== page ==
Google Photos is tapping AI for a new Memories update, adding new Cinematic photos along with fresh collage designs and more. As with existing AI-powered editing and personalization in Google Photos, the new features will do things like add movement, backgrounds, and other customizations to pictures uploaded to the service.
For example, Google Photos has already been making customized videos for users, themed by pets, travel, holidays, or individual people. It can suggest edits for punchier colors or moodier monochromes, as well as auto-stitching panoramas from groups of shots.
Cinematic photos promises to take still images and add movement to them. For that, Google Photos is tapping machine leaning to predict layers of depth in the picture, and then generate a 3D representation of that scene. That’s even if you didn’t take it with a depth-sensing camera, like Portrait mode.
With that data, the Cinematic photo can have panning added, a little like a Ken Burns effect but automatically created. The resulting image can be shared as a short video loop, Google says.
As for the new collage designs, Google says they should be more aesthetically pleasing thanks to an AI-powered style system. That will try to generate a layout based on colors in the images you’re combining, and apply those to things like the font and background.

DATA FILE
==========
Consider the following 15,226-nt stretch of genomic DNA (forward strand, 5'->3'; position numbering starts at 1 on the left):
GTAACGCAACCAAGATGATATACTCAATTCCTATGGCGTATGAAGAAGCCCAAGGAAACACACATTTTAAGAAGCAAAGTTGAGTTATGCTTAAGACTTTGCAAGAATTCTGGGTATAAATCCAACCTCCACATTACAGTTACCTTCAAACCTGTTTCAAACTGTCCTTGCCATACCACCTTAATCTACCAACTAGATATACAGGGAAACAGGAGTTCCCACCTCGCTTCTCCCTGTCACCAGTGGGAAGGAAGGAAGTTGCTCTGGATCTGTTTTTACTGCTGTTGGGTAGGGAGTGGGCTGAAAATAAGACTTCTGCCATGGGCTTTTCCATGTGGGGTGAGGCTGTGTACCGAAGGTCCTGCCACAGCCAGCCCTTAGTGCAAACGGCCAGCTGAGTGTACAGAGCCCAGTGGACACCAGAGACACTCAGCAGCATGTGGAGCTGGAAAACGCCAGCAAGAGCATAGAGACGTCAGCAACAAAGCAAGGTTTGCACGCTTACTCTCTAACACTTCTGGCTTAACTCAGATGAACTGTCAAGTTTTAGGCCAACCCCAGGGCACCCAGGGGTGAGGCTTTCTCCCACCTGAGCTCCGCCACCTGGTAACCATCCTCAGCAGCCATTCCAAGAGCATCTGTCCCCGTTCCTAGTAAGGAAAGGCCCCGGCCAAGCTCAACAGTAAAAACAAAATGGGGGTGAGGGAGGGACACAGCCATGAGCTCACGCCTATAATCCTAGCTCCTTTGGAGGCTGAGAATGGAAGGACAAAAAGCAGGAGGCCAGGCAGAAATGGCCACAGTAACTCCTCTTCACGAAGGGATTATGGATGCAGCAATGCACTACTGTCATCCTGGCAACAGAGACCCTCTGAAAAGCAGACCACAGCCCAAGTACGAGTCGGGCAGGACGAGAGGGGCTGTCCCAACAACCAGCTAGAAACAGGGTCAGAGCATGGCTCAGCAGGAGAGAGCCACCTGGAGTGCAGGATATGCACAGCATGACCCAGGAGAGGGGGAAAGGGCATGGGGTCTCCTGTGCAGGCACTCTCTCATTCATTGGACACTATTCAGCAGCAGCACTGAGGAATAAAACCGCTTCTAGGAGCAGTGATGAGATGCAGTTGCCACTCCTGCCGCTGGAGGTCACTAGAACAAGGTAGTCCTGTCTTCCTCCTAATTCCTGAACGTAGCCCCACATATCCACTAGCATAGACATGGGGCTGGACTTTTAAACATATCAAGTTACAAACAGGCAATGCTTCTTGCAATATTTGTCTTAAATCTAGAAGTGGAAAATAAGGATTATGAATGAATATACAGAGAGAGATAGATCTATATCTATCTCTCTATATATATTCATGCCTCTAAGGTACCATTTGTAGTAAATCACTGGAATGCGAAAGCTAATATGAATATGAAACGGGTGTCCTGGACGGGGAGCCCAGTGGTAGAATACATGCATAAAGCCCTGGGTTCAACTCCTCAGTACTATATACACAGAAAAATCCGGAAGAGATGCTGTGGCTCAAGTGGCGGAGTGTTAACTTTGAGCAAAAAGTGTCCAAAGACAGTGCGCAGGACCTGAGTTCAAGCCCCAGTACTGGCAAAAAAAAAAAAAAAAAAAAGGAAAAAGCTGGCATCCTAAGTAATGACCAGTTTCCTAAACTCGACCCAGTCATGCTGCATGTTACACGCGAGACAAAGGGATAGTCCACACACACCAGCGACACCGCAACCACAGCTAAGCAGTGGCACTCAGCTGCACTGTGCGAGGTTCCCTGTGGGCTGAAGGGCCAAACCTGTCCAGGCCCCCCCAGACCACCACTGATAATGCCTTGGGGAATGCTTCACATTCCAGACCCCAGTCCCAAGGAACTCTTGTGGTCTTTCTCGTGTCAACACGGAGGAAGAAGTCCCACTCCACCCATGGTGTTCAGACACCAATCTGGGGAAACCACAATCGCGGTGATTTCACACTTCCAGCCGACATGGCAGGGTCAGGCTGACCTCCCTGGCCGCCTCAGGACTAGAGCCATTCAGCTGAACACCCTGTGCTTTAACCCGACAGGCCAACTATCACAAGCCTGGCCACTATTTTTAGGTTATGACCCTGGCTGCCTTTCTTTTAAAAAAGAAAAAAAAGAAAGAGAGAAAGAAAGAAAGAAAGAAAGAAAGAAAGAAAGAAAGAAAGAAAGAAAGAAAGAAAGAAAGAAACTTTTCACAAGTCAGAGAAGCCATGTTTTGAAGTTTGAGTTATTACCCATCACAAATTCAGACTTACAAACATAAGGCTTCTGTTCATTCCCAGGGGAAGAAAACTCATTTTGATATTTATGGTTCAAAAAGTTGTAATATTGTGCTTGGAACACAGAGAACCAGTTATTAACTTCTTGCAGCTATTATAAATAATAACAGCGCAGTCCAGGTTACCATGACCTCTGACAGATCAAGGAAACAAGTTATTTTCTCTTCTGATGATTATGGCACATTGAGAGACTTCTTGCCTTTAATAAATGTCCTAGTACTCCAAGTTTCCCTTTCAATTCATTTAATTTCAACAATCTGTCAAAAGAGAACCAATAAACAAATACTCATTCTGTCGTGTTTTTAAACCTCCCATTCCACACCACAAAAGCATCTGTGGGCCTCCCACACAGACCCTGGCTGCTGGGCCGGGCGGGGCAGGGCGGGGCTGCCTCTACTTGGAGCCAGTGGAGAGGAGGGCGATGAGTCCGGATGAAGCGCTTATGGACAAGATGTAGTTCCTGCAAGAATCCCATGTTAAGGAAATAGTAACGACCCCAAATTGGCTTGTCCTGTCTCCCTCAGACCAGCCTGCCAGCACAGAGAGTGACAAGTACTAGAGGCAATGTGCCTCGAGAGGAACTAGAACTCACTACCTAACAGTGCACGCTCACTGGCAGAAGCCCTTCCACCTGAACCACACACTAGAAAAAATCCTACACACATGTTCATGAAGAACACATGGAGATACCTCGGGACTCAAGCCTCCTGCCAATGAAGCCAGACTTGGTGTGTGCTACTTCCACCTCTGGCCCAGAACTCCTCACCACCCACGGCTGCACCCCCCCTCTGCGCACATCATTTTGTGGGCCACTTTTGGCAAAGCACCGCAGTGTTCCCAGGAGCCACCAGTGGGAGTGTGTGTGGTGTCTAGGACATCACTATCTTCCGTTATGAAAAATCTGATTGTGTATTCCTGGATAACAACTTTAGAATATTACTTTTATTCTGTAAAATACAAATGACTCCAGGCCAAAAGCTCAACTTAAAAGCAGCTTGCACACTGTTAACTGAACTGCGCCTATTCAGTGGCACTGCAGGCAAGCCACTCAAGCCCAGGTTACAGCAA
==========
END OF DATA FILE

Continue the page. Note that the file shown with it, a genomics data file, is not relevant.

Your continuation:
Finally, there are new Memories themes. That will highlight certain people to begin with, based on who seems to crop up in your images most often as Google Photos figures out who is most important. Down the line, Google says, it’ll expand that understanding to your favorite things, whether they be activities or even simply that you take a lot of photos of sunsets or other things.
It’s hard not to see these new features as part of Google Photos’ pitch to potentially frustrated users, who still may be feeling some lingering resentment after the company upended its free backup offering earlier this year. Until now, Google Photos has allowed unlimited uploads of compressed images and videos; from June 2021, however, that will no longer be the case. Instead, any uploads after that point – regardless of compression – will count against a user’s overall Google storage allowance.
While hardly a surprise, the announcement did leave some Google Photos users wondering whether they should move their gallery allegiance elsewhere. Features like these new Memories, however, are a nod to the fact that Google’s service isn’t just a dumb chunk of storage, but could actually make more meaningful use of the thousands of pictures it’s so easy to forget you have.
Whether that will prove convincing – or if sheer apathy will stop people from exporting all of their images from Google Photos next year, and moving them to a rival service – remains to be seen. These new Memories features will roll out this month, Google says.